C | Decision 2630971 - Mariano Esquitino Madrid v. Charming Charlie LLC
Date Published: Oct 11, 2017
OPPOSITION No B 2 630 971
Mariano Esquitino Madrid, Marie-Curie, 21-Elche Parque Industrial, 03203 Elche (Alicante), Spain (opponent), represented by Abril Abogados, C/Amador de los Ríos, 1-1°, 28010 Madrid, Spain (professional representative)
a g a i n s t
Charming Charlie LLC, 5999 Savoy Drive, Housten, Texas 77036, United States of America (applicant), represented by Finnegan Europe LLP, 16 Old Bailey, London EC4M 7EG, United Kingdom (professional representative).
On 29/03/2017, the Opposition Division takes the following
1. Opposition No B 2 630 971 is rejected in its entirety.
2. The opponent bears the costs, fixed at EUR 300.
The opponent filed an opposition against all the goods and services of European Union trade mark application No 13 264 742. The opposition is based on European Union trade mark registrations No 7 073 588 and No 12 011 383. The opponent invoked Article 8(1)(b) EUTMR.
LIKELIHOOD OF CONFUSION – ARTICLE 8(1)(b) EUTMR
A likelihood of confusion exists if there is a risk that the public might believe that the goods or services in question, under the assumption that they bear the marks in question, come from the same undertaking or, as the case may be, from economically linked undertakings. Whether a likelihood of confusion exists depends on the appreciation in a global assessment of several factors, which are interdependent. These factors include the similarity of the signs, the similarity of the goods and services, the distinctiveness of the earlier mark, the distinctive and dominant elements of the conflicting signs and the relevant public.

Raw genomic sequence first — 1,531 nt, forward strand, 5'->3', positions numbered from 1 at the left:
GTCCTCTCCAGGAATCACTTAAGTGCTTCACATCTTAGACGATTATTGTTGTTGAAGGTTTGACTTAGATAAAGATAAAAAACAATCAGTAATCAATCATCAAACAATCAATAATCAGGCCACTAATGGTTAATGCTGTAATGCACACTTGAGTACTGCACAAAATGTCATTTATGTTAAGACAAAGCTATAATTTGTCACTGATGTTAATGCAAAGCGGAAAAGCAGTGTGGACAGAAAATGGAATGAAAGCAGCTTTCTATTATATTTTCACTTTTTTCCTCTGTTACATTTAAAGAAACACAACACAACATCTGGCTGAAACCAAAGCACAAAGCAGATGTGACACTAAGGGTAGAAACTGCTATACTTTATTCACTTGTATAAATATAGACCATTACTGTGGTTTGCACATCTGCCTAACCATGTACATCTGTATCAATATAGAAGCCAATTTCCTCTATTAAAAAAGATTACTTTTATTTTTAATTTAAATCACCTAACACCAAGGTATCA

- The goods and services
The goods and services on which the opposition is based are the following:
(1) European Union trade mark registration No 7 073 588 (hereinafter referred to as ‘Earlier Mark 1’)
Class 18: Leather and imitations of leather, and goods made of these materials and not included in other classes; children’s school bags and school rucksacks; none of the aforementioned goods for sports use or for use in connection with bicycles or bicycle related goods.
Class 25: Footwear for children, not including bicycle shoes.
(2) European Union trade mark registration No 12 011 383 (hereinafter referred to as ‘Earlier Mark 2’)
Class 14: Precious metals and their alloys and goods in precious metals or coated therewith, not included in other classes; jewellery, precious stones; horological and chronometric instruments.
Class 35: Wholesaling and retailing in shops and via the internet of all kinds of clothing, footwear and headgear, textiles and textile goods, bed and table covers, games and playthings, gymnastic and sporting articles, bleaching preparations and other substances for laundry use, cleaning, polishing, scouring and abrasive preparations, soaps, perfumery, essential oils, cosmetics, hair lotions, dentifrices, precious metals and goods in precious metals or coated therewith, jewellery, precious stones, horological and chronometric instruments, leather and imitations of leather, and goods made of these materials, animal skins, hides, trunks and travelling bags, umbrellas, parasols and walking sticks, whips, harness and saddlery.
The contested goods and services are the following:
Class 14: Precious metals and their alloys; jewellery, precious stones; horological and chronometric instruments; watches.
Class 18: Leather and imitations of leather; animal skins, hides; trunks and travelling bags; umbrellas and parasols; walking sticks; whips, harness and saddlery; duffle bags; travel bags; purses, handbags and wallets.
Class 35: Advertising; business management; business administration; office functions; retail store services featuring women’s clothes, headwear, footwear and fashion accessories.
As a preliminary remark, it is to be noted that according to Article 28(7) EUTMR, goods or services shall not be regarded as being similar or dissimilar to each other on the ground that they appear in the same or different classes under the Nice Classification.
The relevant factors relating to the comparison of the goods or services include, inter alia, the nature and purpose of the goods or services, the distribution channels, the sales outlets, the producers, the method of use and whether they are in competition with each other or complementary to each other.
Contested goods in Class 14
Precious metals and their alloys; jewellery, precious stones; horological and chronometric instruments are identically contained in the lists of goods of both Earlier Mark 2 and the contested sign.